Yes, that was a pun in the title. And yes, I'm aware that the Lakers are not the Hornets or the Sonics. But on to business.
With the Spurs down 0-2 to the Lakers, the vultures are out in full force. SportsIllustrated.com's Chris Mannix, for example, says that "the prognosis for survival is grim." Mannix also notes that teams that have lost the first two games in best-of-seven series have a gaudy 14-208 series record.
But the Spurs are going to be okay. I make my argument using the same statistics that Mannix used to argue that San Antonio was in deep, deep trouble.
In game 2, the Lakers shot 54.9 percent, while the Spurs shot only 34 percent. That won't happen again - the Spurs are a much better defensive team than 54.9 percent would indicate. Anticipate a drop in the Lakers' percentage, and a rise in the Spurs'.
In game 2, Manu Ginobili shot 0-4 from 3-point range, while the Spurs as a team shot an underwhelming 26 percent. That shouldn't happen again - Ginobili's 3-point percentage is continually improving, while the Spurs have several gunners in Bowen, Horry, and (lately) Tim Duncan who should improve the team's percentage in the upcoming games.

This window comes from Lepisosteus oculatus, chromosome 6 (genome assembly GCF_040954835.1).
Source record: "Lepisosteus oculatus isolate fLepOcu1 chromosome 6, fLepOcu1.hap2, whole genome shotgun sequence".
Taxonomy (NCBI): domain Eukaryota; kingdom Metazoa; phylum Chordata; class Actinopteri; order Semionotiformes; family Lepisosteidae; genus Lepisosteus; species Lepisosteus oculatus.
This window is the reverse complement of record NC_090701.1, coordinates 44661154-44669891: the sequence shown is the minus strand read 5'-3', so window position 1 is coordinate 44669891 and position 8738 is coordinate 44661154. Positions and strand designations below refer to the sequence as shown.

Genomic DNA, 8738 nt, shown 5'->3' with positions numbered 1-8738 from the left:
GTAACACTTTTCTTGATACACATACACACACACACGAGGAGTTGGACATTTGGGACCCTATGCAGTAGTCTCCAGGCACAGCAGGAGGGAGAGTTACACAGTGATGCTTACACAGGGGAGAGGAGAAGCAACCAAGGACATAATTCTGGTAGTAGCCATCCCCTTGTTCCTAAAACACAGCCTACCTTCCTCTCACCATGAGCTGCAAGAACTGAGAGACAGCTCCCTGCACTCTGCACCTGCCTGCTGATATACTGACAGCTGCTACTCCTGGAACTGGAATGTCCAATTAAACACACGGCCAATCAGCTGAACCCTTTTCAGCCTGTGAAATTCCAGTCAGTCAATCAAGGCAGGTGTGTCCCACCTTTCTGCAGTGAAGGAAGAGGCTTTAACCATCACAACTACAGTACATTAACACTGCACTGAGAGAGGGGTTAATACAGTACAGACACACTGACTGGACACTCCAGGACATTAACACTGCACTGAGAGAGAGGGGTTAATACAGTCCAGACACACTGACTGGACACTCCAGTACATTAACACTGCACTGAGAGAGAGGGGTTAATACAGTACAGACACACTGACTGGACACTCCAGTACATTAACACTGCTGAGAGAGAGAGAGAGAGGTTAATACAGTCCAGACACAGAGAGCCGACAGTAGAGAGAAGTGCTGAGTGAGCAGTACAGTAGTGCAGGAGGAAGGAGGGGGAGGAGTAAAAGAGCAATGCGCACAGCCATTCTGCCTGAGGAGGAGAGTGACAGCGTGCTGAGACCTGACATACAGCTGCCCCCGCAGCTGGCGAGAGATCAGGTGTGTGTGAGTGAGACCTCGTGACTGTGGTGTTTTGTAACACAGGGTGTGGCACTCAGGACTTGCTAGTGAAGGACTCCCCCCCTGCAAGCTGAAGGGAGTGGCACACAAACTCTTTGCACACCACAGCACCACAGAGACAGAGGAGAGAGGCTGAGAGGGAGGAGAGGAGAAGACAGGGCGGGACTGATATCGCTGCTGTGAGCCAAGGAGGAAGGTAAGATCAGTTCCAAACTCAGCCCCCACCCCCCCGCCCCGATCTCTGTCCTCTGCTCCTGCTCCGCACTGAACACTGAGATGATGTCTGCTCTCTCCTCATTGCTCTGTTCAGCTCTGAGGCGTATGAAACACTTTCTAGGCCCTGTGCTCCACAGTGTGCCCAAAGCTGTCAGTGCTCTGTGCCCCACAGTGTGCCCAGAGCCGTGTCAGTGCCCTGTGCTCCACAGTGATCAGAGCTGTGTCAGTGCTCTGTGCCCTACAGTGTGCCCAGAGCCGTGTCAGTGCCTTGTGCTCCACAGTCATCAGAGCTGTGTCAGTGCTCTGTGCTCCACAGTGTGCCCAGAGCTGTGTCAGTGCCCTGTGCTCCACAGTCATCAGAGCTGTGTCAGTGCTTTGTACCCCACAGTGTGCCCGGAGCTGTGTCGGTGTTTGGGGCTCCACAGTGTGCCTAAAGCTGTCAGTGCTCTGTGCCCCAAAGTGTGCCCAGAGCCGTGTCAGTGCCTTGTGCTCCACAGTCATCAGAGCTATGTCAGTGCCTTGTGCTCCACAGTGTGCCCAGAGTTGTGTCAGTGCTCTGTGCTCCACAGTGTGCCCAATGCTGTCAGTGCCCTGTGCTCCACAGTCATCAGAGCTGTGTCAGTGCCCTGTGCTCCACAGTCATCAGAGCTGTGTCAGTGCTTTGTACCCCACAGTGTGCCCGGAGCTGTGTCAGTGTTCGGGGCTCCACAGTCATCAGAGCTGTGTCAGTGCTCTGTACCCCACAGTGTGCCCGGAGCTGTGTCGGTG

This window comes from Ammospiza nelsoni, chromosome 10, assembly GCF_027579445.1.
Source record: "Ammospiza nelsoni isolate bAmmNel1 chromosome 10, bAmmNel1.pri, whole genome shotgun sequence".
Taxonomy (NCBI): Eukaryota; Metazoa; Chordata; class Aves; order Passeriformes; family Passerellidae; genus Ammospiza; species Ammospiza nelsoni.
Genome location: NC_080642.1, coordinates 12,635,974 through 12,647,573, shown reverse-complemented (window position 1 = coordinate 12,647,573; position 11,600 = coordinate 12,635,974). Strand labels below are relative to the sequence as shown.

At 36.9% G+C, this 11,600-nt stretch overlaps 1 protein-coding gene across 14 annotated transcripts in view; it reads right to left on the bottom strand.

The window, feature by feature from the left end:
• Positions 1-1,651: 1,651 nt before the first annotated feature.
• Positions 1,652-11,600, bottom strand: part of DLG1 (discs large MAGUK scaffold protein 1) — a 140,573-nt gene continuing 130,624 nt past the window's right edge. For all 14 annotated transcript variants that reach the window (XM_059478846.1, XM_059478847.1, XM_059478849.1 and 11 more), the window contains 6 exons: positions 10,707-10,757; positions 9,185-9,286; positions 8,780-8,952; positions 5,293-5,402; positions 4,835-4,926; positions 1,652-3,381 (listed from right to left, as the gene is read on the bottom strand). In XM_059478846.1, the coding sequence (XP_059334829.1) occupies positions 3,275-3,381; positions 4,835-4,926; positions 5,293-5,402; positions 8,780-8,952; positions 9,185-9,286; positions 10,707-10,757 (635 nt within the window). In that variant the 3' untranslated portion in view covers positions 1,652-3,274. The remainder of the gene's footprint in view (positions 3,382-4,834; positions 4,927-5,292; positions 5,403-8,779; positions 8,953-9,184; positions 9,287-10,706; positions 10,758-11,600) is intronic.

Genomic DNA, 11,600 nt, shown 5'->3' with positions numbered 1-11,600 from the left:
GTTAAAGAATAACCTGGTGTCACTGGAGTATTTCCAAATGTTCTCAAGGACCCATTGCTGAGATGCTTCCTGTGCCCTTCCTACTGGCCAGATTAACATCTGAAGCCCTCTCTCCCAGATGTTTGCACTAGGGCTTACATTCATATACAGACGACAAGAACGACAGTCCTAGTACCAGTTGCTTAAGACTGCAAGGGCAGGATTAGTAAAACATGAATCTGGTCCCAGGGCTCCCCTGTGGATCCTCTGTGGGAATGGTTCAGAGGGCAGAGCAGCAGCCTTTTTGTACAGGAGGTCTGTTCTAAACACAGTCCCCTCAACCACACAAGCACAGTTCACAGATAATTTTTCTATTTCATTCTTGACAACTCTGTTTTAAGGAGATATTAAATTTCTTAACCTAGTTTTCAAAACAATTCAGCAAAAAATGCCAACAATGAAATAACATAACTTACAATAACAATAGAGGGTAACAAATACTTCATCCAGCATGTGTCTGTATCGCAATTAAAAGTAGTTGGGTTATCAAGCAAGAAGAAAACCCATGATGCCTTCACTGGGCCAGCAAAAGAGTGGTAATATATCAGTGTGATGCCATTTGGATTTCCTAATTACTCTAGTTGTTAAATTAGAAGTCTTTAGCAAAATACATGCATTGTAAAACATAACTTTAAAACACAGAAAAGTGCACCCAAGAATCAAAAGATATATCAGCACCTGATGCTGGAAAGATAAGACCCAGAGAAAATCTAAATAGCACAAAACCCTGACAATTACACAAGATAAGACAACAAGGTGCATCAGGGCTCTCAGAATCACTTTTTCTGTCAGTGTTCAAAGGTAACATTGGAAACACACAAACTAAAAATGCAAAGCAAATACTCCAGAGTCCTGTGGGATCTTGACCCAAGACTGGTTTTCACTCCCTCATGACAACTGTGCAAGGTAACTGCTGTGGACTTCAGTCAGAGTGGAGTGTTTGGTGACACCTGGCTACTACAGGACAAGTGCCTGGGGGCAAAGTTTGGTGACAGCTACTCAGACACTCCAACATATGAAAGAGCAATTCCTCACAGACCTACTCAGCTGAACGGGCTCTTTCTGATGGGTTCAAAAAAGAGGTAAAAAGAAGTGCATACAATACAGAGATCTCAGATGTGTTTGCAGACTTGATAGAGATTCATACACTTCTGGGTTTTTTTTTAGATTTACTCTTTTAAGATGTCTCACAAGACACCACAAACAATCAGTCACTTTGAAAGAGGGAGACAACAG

In game 2, the Spurs shot 50 percent from the free throw line. That won't happen again - the Spurs are one of the most fundamentally sound teams in the league. They know how to hit free throws - they just didn't in game 2.
Are the Spurs in trouble? Yes, they are - they're down 2-0 to a very good Lakers team that very well could be their equal even under the best of circumstances. But let's not forget that the first two games of the series haven't exactly been the best of circumstances for the Spurs.
I'm not saying that the Spurs are going to come back and win the series... I'm just saying that we need to give them a bit more time, a bit more rest, a bit more trust before we give the time of death.